Reducing Non-Organic Pesticide Use
FOR IMMEDIATE RELEASE:
Contact: Stephanie Katsouleas, Public Works Director
City of Manhattan Beach
Manhattan Beach Commits to Reducing Non-Organic Pesticide Use
in City Parks, Open Space, and Facilities
Manhattan Beach, CA (May 30, 2019) – On May 21, 2019, the Manhattan Beach City Council voted to eliminate the use of non-organic pesticide products in parks and open space by directing staff to implement a new pest management strategy recommended by staff and the Sustainability Task Force. City maintenance crews and contractors will now utilize a combination of organic pest control strategies and products to control invasive weeds, insects and rodents throughout city facilities.
Mayor Steve Napolitano championed the plan to ban pesticides, noting, “Taxpayers don’t want poisons in the environment anymore for the sake of their children, pets, and for their own health. This decision will make a big impact on our community, and to the extent possible make all our lives healthier.”
The City of Manhattan Beach maintains a variety of infrastructure and open space facilities that routinely require pest management. City facilities encompass 48 acres of parkland, the 21-acre Veterans Parkway greenbelt, street and parkway medians, parking lots, downtown and sidewalk streetscape, 43 buildings and structures, the sewer system, and various sports fields. As part of ongoing sustainability efforts and at the direction of the City Council, staff undertook an evaluation of the pesticides, herbicides, and rodenticides (collectively referred to as “pesticides”) currently used throughout the City and investigated a variety of manual and organic alternatives available on the market. With the assistance of the Sustainability Task Force, practices and products were evaluated on their relative efficacy, location, and application potential.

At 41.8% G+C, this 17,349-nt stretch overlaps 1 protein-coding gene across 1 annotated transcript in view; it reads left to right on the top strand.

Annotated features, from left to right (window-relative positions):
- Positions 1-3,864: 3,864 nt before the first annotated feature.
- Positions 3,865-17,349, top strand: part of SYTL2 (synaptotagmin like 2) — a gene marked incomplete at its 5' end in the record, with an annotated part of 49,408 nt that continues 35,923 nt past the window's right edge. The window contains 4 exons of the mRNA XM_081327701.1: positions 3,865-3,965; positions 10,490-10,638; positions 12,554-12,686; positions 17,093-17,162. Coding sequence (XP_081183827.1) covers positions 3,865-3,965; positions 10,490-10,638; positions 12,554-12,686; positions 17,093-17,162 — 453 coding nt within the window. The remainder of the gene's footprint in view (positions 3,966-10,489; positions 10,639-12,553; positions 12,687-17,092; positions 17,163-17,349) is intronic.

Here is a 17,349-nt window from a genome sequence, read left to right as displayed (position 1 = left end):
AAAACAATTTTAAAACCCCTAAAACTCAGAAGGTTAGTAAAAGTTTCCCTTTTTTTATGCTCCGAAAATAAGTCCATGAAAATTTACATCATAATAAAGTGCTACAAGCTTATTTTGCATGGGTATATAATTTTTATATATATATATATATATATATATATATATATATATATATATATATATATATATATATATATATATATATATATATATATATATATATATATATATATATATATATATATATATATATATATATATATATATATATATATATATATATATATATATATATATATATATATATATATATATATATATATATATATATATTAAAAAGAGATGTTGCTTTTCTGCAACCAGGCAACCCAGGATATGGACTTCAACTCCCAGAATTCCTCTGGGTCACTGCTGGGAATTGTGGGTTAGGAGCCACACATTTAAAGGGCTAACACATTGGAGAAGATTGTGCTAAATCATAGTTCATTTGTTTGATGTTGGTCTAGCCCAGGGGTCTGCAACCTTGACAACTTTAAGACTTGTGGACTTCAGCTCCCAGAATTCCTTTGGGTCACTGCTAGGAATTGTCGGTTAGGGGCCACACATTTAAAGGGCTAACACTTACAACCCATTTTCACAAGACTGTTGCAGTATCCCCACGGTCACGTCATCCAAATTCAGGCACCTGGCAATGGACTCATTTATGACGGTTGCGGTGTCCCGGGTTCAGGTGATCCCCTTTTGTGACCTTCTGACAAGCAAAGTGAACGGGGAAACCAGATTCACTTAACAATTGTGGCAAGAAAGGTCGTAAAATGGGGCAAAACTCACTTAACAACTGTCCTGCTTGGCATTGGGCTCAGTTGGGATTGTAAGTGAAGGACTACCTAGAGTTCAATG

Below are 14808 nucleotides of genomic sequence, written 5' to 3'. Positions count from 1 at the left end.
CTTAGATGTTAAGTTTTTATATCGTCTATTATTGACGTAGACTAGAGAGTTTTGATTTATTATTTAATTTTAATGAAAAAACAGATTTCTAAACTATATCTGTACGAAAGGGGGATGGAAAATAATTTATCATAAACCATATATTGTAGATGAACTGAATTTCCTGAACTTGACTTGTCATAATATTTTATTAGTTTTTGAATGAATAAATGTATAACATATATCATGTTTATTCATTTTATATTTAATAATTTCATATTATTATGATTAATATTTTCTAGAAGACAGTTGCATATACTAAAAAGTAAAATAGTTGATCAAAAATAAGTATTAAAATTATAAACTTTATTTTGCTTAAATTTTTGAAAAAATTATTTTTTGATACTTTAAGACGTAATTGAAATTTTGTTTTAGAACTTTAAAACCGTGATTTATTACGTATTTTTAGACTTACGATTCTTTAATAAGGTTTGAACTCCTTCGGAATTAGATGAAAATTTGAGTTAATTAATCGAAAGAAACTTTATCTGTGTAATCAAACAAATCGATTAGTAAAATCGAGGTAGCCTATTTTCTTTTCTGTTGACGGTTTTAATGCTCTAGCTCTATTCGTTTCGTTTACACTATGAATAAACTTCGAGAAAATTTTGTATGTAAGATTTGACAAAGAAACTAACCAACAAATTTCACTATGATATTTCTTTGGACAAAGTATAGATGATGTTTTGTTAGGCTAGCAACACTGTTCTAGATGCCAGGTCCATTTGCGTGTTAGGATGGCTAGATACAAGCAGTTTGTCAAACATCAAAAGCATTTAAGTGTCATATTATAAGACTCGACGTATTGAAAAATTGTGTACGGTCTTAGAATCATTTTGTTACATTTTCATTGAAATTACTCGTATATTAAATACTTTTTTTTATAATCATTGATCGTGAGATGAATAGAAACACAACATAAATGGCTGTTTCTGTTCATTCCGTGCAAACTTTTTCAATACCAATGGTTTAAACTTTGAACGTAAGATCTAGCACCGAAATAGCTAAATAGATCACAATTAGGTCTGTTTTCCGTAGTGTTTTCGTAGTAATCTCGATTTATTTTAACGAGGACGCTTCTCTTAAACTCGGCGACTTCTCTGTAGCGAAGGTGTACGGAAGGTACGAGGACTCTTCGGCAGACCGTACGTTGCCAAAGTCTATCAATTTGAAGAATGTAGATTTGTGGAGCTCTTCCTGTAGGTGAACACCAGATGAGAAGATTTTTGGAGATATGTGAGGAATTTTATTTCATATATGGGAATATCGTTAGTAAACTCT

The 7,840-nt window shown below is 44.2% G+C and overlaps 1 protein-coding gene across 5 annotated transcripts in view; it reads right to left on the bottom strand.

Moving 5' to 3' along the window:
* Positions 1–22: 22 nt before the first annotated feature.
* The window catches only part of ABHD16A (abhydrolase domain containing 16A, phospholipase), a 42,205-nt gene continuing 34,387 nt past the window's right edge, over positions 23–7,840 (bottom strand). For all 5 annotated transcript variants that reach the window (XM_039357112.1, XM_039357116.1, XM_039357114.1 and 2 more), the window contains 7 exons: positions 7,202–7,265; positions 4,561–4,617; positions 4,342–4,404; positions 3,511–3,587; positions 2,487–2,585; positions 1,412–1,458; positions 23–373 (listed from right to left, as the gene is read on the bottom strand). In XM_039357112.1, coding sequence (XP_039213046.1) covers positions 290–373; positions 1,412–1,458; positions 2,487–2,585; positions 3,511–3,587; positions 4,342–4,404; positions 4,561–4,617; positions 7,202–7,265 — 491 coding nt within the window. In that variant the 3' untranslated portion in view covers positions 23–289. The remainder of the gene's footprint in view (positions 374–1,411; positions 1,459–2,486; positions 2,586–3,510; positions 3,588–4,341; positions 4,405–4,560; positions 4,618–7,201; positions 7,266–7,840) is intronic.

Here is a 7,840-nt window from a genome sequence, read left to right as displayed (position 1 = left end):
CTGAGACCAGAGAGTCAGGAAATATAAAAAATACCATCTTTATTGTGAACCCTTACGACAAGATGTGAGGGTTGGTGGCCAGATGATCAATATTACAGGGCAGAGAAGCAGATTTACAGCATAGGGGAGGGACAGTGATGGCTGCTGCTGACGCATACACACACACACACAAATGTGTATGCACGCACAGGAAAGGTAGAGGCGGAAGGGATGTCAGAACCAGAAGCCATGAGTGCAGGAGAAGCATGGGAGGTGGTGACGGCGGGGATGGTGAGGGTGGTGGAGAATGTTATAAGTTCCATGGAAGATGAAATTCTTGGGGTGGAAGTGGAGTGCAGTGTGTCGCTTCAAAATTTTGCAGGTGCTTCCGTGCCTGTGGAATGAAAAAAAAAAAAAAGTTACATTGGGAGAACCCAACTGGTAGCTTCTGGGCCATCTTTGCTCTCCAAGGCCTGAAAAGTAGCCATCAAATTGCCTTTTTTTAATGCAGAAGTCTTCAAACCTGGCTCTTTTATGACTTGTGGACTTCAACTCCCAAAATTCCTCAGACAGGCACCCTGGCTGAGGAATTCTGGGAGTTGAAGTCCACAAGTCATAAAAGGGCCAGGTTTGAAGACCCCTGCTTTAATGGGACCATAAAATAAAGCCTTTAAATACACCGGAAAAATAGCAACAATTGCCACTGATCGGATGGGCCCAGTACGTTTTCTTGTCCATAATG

Although staff had discontinued the use of Glyphosate (e.g., Roundup) in parks and open space last summer, they were directed to ban use of all non-organic products in the control of weeds (herbicide) in the City’s parks and open space. Additionally, staff was directed to select plants that naturally repel weeds when replacing landscaping and use manual efforts to trap gophers in parks, sports fields and other open space instead of using rodenticides. Organic products will also be prioritized in City buildings and other facilities to control insects and rodents, and non-organic products will only be considered where pest problems persist and cannot be controlled by organic means. Going forward, the use of non-organic products will only be considered when the public health, animal health and environmental benefits are at risk.
Along with the ban, the City will conduct outreach and education informing residents of the move toward more environmentally-friendly pesticide control strategies, and encourage tolerance for a less manicured, more natural outdoor environment. Staff will periodically review its organic landscaping and maintenance initiatives, compile community feedback and report back to council on the success of these efforts.